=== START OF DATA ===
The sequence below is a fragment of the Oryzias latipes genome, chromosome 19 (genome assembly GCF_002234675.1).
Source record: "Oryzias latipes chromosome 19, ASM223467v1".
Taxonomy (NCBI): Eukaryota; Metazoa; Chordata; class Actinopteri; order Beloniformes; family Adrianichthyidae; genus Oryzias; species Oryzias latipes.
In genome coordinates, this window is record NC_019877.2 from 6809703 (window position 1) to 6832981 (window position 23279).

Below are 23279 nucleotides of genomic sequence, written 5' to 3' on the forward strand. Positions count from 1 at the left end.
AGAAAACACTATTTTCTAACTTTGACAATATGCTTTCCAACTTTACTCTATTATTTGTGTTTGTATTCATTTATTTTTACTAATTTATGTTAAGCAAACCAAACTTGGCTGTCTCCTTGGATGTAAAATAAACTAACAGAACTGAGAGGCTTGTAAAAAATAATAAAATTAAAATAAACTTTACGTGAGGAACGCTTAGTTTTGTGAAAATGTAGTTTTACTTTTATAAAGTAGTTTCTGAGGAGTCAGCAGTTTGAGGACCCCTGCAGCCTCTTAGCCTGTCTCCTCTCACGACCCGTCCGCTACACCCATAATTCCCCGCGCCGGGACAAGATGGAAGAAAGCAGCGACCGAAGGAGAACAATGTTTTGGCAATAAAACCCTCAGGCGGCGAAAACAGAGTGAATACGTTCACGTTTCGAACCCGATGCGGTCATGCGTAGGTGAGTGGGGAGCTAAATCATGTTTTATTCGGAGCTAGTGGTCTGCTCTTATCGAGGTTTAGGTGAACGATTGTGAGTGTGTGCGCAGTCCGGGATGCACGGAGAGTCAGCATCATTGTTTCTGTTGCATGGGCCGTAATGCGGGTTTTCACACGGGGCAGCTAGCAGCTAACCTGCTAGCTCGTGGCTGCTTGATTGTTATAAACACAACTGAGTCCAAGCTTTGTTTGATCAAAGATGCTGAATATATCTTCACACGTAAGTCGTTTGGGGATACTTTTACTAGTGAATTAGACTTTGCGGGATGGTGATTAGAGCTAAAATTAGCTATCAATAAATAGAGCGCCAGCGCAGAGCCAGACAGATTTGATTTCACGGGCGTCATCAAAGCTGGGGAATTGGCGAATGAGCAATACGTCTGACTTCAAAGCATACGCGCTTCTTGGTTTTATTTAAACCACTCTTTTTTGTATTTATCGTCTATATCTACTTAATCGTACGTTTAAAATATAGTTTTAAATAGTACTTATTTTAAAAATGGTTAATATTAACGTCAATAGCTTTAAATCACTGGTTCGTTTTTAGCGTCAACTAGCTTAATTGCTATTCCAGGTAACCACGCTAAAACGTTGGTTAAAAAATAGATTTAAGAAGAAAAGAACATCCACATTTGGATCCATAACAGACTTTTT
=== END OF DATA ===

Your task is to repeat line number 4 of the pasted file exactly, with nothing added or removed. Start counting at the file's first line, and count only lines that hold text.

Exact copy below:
In genome coordinates, this window is record NC_019877.2 from 6809703 (window position 1) to 6832981 (window position 23279).